Saturday, April 15, 2006

Susan's Husband's Heaven?

Or: Maybe this is what happens when they drown all the lawyers.


Orbital mechanics and kinetic energy being what they are, launching payloads into orbit on an easterly heading from, or near, the equator makes good sense. The Earth's rotational velocity of roughly 1,000 mph means the launch vehicle needs roughly five percent less energy to get into orbit than if launched from, say, the North Pole.

In light of this, NASA conducts most launches from Cape Canaveral (Vandenburg is used primarily for polar orbital tracks, which don't benefit from the Earth's rotation), and France uses Guyana. An additional benefit of those launch sites is that the inevitable launch debris -- primarily spent stages and strap on boosters -- hits open ocean. Fish have neither phones, nor lawyers.

Kazakhstan is about as southerly as Russian gets, but without he benefit of beachfron property. So their launch detritus is going to land on terra very firma. Including some terra that is quite literally in the backyard.

From the looks of things, Kazakh's don't have phones, or lawyers, either. [shameless pop reference]Nor guns and money, for that matter.[/shameless pop reference]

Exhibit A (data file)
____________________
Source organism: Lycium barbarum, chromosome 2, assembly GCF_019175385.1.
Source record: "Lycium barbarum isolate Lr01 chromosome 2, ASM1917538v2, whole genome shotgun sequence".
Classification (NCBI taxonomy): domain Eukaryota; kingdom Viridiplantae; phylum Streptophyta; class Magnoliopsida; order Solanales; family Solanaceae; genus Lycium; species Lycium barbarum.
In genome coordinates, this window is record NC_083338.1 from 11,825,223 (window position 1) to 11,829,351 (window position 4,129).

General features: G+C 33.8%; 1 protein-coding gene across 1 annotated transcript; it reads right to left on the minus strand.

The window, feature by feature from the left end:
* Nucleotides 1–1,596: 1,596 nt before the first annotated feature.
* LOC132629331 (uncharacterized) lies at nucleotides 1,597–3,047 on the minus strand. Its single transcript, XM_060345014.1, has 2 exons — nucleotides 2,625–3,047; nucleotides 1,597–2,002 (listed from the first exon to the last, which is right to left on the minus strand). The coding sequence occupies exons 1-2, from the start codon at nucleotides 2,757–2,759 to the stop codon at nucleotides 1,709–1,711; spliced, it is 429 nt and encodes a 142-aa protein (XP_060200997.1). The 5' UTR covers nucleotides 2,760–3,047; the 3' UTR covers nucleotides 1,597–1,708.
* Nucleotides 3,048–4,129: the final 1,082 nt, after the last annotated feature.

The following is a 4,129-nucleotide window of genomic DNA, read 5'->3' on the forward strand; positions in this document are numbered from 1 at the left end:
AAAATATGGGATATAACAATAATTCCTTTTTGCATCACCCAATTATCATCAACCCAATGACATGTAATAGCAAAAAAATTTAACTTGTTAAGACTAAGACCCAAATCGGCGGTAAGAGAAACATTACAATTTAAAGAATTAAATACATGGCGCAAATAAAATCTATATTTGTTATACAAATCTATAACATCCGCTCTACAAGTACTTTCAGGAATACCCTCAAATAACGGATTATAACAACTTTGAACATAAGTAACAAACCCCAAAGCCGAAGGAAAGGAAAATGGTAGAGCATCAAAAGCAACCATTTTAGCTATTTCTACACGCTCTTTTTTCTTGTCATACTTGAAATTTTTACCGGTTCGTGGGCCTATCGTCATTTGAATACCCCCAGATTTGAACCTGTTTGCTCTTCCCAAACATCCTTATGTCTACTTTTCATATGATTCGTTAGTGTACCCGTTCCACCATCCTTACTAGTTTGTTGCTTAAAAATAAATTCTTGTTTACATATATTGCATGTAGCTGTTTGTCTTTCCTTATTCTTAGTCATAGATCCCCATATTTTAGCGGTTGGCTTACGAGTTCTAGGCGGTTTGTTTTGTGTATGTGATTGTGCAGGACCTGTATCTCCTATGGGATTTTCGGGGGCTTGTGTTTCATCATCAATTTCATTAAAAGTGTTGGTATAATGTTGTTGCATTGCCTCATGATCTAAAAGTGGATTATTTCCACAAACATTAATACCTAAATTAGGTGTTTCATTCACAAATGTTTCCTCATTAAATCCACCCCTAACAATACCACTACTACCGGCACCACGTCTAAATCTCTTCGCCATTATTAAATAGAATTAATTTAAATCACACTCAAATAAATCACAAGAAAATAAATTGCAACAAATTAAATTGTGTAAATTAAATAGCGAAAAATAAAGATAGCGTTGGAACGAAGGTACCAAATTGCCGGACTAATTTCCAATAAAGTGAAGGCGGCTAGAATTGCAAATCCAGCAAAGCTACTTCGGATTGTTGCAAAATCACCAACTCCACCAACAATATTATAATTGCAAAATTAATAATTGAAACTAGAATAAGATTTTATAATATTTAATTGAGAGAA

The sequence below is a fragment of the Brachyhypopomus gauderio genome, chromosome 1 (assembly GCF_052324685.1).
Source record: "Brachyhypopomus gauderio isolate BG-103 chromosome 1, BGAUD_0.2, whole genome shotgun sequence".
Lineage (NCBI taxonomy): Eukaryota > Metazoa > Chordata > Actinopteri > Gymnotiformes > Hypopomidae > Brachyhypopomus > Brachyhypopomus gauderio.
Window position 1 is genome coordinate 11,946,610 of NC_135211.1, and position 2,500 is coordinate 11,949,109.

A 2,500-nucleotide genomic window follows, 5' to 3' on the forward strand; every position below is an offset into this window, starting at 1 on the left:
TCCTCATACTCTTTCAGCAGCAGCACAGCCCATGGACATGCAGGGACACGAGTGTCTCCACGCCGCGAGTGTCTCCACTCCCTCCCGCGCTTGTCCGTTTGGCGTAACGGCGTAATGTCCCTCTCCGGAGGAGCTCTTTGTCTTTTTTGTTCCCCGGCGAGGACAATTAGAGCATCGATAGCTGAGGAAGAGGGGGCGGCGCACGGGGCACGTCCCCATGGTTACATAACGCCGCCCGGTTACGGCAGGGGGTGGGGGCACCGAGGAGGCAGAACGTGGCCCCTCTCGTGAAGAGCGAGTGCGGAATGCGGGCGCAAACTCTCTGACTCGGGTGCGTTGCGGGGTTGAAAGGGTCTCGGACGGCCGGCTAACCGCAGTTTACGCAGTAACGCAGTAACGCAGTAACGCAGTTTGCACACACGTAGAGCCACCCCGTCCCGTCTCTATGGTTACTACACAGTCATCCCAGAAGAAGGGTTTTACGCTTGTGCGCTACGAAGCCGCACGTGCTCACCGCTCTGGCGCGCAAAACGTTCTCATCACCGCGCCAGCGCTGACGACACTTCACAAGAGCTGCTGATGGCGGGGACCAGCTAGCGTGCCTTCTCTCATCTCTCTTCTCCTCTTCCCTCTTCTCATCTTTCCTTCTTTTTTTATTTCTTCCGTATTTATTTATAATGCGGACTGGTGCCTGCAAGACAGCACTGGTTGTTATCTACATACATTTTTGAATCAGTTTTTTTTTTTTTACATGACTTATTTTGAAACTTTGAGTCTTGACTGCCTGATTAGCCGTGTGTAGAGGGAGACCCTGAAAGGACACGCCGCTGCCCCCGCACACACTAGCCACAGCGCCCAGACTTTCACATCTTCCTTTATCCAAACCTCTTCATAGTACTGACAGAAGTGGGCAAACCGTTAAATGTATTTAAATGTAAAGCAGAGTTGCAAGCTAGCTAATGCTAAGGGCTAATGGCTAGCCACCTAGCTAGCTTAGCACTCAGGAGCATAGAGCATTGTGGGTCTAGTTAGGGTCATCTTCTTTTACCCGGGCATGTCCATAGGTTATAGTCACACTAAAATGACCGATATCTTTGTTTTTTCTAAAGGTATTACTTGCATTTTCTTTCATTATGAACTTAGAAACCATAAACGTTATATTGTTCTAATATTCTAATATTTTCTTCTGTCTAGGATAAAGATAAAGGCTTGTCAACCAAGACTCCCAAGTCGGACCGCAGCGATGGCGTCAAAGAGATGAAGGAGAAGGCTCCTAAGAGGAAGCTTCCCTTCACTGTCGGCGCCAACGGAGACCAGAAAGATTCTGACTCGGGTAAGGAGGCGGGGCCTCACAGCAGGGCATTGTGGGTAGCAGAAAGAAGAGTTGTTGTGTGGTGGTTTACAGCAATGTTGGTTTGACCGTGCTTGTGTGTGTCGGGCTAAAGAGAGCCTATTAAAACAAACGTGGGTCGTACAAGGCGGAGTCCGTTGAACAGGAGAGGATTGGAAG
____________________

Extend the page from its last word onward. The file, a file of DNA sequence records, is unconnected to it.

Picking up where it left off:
7 Comments:

Blogger Bret said...

That's why we need to get over the rocket thang and go directly for the space elevator.

April 15, 2006 10:20 AM  
Blogger Harry Eagar said...

That one must have come down VERY gently.

(I didn't get either of the shameless pop references. Shows how much I know.)

April 15, 2006 11:31 AM  
Blogger Hey Skipper said...

Harry:

The pop reference is to Warren Zevon.

When it comes to playing Trivial Pursuit, I scythe the competition in geography, history, or current events.

Entertainment and pop culture are an entirely different matter, so I completely feel your pain.

Which, I am fairly certain, means I feel nothing at all.

April 15, 2006 2:42 PM  
Blogger Oroborous said...

LiftPort Corp. is already building a space elevator, and they need backers, so this is the perfect opportunity to get in on the ground floor.

I'd really like them to succeed, but my guess is that to say that it's 1000 - 1 against them is being kind.

April 15, 2006 7:17 PM  
Blogger Bret said...

LiftPort hopes to get it up (so to speak) by 2018. That does sound a tad ambitious. But what they learn might pave the way for a successful group later.

April 15, 2006 10:23 PM  
Blogger Susan's Husband said...

I am surprised it wasn't cut up for scrap metal. But sadly, that size of rocket is beyond my current certification level :-). I would also like to note that the rocket in the picture is an all wood rocket, except for the launch lugs and parachute.

Bret;

Why not a Launch Loop?

April 17, 2006 9:12 AM  
Blogger Bret said...

Sure, the launch loop is amusing too. The 3gs of acceleration and routine catastrophic failures doesn't make it seem all that useful for human space travel though.

April 17, 2006 12:15 PM  

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